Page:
As for its ability to cure cancer, research indicates Essiac tea is not effective. Does that mean the formula is useless? No. In fact, research has discovered that “Essiac tea possesses potent antioxidant and DNA-protective activity, properties that are common to natural anti-cancer agents,” according to the January 2006 "Journal of Ethnopharmacology.”  In an article published in the November-December 2007 “Anticancer Research,” authors reported that Essiac has “significant antioxidant and immunomodulatory properties as well as neoplastic-cell-specific cytotoxicity, “ particularly mentioning ovarian epithelial carcinoma cells.  Authors of an article published in the June 2010 “Journal of Food Science” agree that burdock contains antioxidants, which help to block free radical molecules that damage your cells. Research indicates that ingredients in Essiac tea may also lower blood sugar and alleviate the severity of liver damage from carbon tetrachloride or acetaminophen.

What’s my point? Well, many of the herbs that have been used for centuries to treat disease are validated by modern research; although the research doesn’t always support traditional uses, it reveals new uses. Essiac tea, for instance, may be more effective for preventing cancer than curing it. 

A final word: if you want to use herbs along with mainstream medical treatment, or instead of it, be aware that not all herbs have been studied for effectiveness or safety. Also, herbs are quite potent and can interact harmfully with other medications you may be taking. Do your research, so you make better decisions. The previous blog post listed several places you can find more information about herbs and alternative treatments, and there are many more reliable sites online that can give you information.

"Am J Chin Med"; Hepatoprotective effects of Arctium lappa on carbon tetrachloride- and acetaminophen-induced liver damage; Lin SC et al.; 2000;28(2):163-73
"Anticancer Res;" In vitro analysis of the herbal compound Essiac; Seely D, Kennedy DA, Myers SP, Cheras PA, Lin D, Li R, Cattley T, Brent PA, Mills E, Leonard BJ; 2007 Nov-Dec
"Eur J Cancer;" How useful are unconventional cancer treatments?; Ernst E, Cassileth BR; Oct 1999
"J Altern Complement Med;" Trial of Essiac to ascertain its effect in women with breast cancer; Zick SM, Sen A, Feng Y, Green J, Olatunde S, Boon H; Dec 2006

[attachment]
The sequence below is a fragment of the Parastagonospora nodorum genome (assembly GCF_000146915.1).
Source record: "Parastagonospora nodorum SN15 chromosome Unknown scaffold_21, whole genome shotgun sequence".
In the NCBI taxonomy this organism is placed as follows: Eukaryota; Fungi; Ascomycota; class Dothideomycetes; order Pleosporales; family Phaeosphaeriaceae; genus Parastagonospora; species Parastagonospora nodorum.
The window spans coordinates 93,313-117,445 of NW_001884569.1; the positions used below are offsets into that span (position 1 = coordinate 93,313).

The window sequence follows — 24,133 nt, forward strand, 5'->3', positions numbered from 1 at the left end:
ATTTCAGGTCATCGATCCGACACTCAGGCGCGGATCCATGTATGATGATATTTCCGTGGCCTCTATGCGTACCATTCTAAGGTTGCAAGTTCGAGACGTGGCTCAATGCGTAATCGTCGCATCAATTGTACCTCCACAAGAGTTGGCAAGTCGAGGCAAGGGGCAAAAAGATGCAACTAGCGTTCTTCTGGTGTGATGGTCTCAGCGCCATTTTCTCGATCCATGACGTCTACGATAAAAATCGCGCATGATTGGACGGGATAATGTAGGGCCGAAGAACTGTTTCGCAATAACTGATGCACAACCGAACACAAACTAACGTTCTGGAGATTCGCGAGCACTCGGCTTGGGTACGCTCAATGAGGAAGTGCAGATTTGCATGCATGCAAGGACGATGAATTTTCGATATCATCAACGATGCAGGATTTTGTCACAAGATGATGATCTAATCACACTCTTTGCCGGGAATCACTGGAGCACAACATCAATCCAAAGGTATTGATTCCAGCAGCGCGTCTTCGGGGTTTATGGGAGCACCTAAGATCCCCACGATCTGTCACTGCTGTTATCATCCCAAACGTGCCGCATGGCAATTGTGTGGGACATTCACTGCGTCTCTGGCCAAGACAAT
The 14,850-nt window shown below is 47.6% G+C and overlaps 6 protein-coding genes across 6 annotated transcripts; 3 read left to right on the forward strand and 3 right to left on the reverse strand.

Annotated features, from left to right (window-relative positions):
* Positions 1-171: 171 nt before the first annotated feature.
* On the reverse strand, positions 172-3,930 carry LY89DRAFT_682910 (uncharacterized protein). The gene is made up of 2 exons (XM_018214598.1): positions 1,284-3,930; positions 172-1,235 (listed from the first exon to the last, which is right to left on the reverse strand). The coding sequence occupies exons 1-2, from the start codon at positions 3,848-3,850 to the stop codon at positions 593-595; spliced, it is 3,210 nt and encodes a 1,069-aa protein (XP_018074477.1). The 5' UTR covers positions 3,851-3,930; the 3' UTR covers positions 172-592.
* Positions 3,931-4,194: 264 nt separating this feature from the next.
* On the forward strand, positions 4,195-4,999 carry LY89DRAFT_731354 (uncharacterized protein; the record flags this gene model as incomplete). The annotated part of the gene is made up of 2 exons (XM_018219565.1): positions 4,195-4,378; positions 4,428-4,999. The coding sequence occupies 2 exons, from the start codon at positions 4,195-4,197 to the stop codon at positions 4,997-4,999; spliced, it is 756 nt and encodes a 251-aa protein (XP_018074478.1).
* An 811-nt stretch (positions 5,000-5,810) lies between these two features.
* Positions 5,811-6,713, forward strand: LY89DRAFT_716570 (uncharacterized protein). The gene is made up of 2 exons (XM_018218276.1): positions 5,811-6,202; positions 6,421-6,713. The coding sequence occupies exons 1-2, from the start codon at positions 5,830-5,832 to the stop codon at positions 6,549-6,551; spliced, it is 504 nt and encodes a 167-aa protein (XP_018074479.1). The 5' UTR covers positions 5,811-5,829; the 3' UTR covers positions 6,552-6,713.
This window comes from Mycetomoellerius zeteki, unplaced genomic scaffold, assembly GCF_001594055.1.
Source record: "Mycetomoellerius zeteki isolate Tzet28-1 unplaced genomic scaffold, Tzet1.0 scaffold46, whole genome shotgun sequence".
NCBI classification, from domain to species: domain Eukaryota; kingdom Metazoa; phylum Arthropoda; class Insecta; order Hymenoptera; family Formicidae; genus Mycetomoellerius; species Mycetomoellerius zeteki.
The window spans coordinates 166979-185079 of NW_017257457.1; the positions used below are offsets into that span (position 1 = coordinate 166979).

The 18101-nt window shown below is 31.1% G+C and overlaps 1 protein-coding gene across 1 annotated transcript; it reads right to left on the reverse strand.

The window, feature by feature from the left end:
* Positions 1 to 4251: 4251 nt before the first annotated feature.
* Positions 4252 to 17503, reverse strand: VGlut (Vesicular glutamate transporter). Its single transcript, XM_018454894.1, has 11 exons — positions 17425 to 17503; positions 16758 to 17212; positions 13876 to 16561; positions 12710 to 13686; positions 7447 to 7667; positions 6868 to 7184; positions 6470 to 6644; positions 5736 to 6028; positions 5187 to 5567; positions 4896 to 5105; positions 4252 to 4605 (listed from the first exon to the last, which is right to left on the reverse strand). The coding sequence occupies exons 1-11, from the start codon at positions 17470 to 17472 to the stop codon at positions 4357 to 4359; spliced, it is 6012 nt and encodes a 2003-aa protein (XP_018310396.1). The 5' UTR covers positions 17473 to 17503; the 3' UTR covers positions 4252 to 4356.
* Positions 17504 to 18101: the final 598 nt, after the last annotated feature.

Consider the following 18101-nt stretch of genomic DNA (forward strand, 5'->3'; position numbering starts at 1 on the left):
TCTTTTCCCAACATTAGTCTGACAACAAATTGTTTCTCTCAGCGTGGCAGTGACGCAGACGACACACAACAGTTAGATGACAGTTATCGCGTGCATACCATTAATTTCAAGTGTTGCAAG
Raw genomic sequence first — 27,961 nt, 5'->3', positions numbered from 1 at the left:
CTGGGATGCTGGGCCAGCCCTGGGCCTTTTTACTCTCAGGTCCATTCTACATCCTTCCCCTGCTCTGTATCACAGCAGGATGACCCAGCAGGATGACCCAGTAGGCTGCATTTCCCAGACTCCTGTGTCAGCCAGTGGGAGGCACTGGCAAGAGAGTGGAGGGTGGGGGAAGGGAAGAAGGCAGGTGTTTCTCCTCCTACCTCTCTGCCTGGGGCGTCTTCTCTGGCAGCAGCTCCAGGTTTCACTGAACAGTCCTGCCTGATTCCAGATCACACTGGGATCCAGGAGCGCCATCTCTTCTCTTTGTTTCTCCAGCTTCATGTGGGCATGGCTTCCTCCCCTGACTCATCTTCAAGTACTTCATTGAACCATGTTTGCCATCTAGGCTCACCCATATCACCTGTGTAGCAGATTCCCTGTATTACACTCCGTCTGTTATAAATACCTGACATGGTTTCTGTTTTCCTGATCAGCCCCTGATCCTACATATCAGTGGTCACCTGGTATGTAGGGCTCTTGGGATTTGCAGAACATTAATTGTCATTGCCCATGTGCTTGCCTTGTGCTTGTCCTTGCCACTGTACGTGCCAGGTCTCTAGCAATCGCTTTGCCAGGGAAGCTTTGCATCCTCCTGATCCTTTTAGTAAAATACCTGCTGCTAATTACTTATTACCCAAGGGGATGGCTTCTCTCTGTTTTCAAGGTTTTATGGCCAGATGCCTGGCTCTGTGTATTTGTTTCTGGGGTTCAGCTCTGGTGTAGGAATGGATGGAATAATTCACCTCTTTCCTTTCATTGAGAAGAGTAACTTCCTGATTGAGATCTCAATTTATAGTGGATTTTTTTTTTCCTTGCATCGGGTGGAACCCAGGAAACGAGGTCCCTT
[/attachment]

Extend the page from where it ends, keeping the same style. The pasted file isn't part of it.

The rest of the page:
"J Food Sci"; Antioxidant Activity and Chemical Composition of the Fractions From Burdock Leaves; Lou Z, Wang H, Li J, Chen S, Zhu S, Ma C, Wang Z; June 2010
"Journal of ethnopharmacology;" Essiac tea: scavenging of reactive oxygen species and effects on DNS damage; Leonard SS et al; Jan 2006
"Nutr Cancer;" Evaluation of the antiproliferative effects of Essiac on invitro and in vivo models of prostate cancer compared to paclitaxel; Eberding A et al; 2007 188-96
"Oncol Rep"; In Vitro Comparison of Essiac and Flor-Essence on Human Tumor Cell Lines; Tai J, Cheung S, Wong S, Lowe C; Feb. 2004
“Am J Chin Med “; Lin CC, Lu JM, Yang JJ, et al. Anti-inflammatory and radical scavenge effects of Arctium lappa. 1996;24(2):127-137.
“Am J Chin Med “; Lin SC, Chung TC, Lin CC, et al. Hepatoprotective effects of Arctium lappa on carbon tetrachloride- and acetaminophen-induced liver damage. 2000;28(2):163-173.
“J Biomed Sci “; Lin SC, Lin CH, Lin CC, et al. Hepatoprotective effects of Arctium lappa Linne on liver injuries induced by chronic ethanol consumption and potentiated by carbon tetrachloride. 2002;9(5):401-409.
“Mutat Res “; Morita K, Kada T, Namiki M. A desmutagenic factor isolated from burdock (Arctium lappa Linne). 1984;129(1):25-31.

Wednesday, July 11, 2012

Mainstream Medicine or Alternative Treatments? How To Decide

If you have a serious, chronic or life-threatening illness, you are probably worried or frightened as well as sick. And you've probably been inundated with advice from well-meaning friends. Some friends may advise you to try alternative treatments rather than trusting mainstream medical treatments. How do you decide between alternative or mainstream medical treatment?

In the end the decision is up to you, but I have a few thoughts that may help you make sense of it all. I'm a firm believer in the benefit of herbs, supplements, acupuncture, massage and other treatments. However, I think sometimes people overlook a couple of important points about alternative/complementary health treatments.